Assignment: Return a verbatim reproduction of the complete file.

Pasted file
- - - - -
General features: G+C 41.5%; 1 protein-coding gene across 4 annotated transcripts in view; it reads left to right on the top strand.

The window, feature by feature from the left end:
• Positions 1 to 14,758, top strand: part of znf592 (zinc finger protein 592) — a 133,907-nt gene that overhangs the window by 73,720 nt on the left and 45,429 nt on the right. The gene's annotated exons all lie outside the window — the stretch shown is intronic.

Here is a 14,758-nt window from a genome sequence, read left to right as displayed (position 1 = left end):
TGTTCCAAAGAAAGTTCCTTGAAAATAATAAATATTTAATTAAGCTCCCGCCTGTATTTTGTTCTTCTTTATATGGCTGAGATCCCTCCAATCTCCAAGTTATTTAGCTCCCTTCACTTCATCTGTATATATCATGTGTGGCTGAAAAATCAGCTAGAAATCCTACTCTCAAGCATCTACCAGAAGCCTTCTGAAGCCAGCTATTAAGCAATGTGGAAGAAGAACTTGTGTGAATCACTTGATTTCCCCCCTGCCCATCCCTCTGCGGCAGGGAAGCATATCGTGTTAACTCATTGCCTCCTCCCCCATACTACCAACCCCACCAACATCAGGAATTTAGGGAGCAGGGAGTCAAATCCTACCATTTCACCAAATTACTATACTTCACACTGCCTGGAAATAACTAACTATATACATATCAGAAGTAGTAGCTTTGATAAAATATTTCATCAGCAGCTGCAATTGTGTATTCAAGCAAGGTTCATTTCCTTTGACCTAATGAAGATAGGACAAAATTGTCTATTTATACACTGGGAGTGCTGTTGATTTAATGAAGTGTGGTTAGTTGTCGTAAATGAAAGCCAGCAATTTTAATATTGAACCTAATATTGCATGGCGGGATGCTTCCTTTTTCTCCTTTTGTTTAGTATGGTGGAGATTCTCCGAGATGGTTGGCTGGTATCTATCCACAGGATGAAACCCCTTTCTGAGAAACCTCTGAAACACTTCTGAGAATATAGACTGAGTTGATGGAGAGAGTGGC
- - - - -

General features: G+C 41.5%; 1 protein-coding gene across 4 annotated transcripts in view; it reads left to right on the top strand.

The window, feature by feature from the left end:
• Positions 1 to 14,758, top strand: part of znf592 (zinc finger protein 592) — a 133,907-nt gene that overhangs the window by 73,720 nt on the left and 45,429 nt on the right. The gene's annotated exons all lie outside the window — the stretch shown is intronic.

Here is a 14,758-nt window from a genome sequence, read left to right as displayed (position 1 = left end):
TGTTCCAAAGAAAGTTCCTTGAAAATAATAAATATTTAATTAAGCTCCCGCCTGTATTTTGTTCTTCTTTATATGGCTGAGATCCCTCCAATCTCCAAGTTATTTAGCTCCCTTCACTTCATCTGTATATATCATGTGTGGCTGAAAAATCAGCTAGAAATCCTACTCTCAAGCATCTACCAGAAGCCTTCTGAAGCCAGCTATTAAGCAATGTGGAAGAAGAACTTGTGTGAATCACTTGATTTCCCCCCTGCCCATCCCTCTGCGGCAGGGAAGCATATCGTGTTAACTCATTGCCTCCTCCCCCATACTACCAACCCCACCAACATCAGGAATTTAGGGAGCAGGGAGTCAAATCCTACCATTTCACCAAATTACTATACTTCACACTGCCTGGAAATAACTAACTATATACATATCAGAAGTAGTAGCTTTGATAAAATATTTCATCAGCAGCTGCAATTGTGTATTCAAGCAAGGTTCATTTCCTTTGACCTAATGAAGATAGGACAAAATTGTCTATTTATACACTGGGAGTGCTGTTGATTTAATGAAGTGTGGTTAGTTGTCGTAAATGAAAGCCAGCAATTTTAATATTGAACCTAATATTGCATGGCGGGATGCTTCCTTTTTCTCCTTTTGTTTAGTATGGTGGAGATTCTCCGAGATGGTTGGCTGGTATCTATCCACAGGATGAAACCCCTTTCTGAGAAACCTCTGAAACACTTCTGAGAATATAGACTGAGTTGATGGAGAGAGTGGC